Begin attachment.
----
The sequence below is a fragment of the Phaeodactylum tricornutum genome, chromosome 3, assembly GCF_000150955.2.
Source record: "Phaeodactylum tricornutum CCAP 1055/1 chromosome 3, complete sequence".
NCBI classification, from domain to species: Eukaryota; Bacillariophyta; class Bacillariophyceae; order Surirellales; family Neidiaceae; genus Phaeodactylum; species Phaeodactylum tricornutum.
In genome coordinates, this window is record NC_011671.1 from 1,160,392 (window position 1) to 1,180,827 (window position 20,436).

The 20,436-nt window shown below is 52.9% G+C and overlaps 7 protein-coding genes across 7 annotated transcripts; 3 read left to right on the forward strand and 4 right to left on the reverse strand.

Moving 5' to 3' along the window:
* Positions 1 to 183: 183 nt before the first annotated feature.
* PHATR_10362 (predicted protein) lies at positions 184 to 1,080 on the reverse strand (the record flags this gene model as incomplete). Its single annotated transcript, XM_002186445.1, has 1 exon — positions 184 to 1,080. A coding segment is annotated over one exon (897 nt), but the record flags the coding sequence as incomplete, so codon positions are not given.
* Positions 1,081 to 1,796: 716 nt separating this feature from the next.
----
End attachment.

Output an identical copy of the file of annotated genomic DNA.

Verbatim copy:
The sequence below is a fragment of the Phaeodactylum tricornutum genome, chromosome 3, assembly GCF_000150955.2.
Source record: "Phaeodactylum tricornutum CCAP 1055/1 chromosome 3, complete sequence".
NCBI classification, from domain to species: Eukaryota; Bacillariophyta; class Bacillariophyceae; order Surirellales; family Neidiaceae; genus Phaeodactylum; species Phaeodactylum tricornutum.
In genome coordinates, this window is record NC_011671.1 from 1,160,392 (window position 1) to 1,180,827 (window position 20,436).

The 20,436-nt window shown below is 52.9% G+C and overlaps 7 protein-coding genes across 7 annotated transcripts; 3 read left to right on the forward strand and 4 right to left on the reverse strand.

Moving 5' to 3' along the window:
* Positions 1 to 183: 183 nt before the first annotated feature.
* PHATR_10362 (predicted protein) lies at positions 184 to 1,080 on the reverse strand (the record flags this gene model as incomplete). Its single annotated transcript, XM_002186445.1, has 1 exon — positions 184 to 1,080. A coding segment is annotated over one exon (897 nt), but the record flags the coding sequence as incomplete, so codon positions are not given.
* Positions 1,081 to 1,796: 716 nt separating this feature from the next.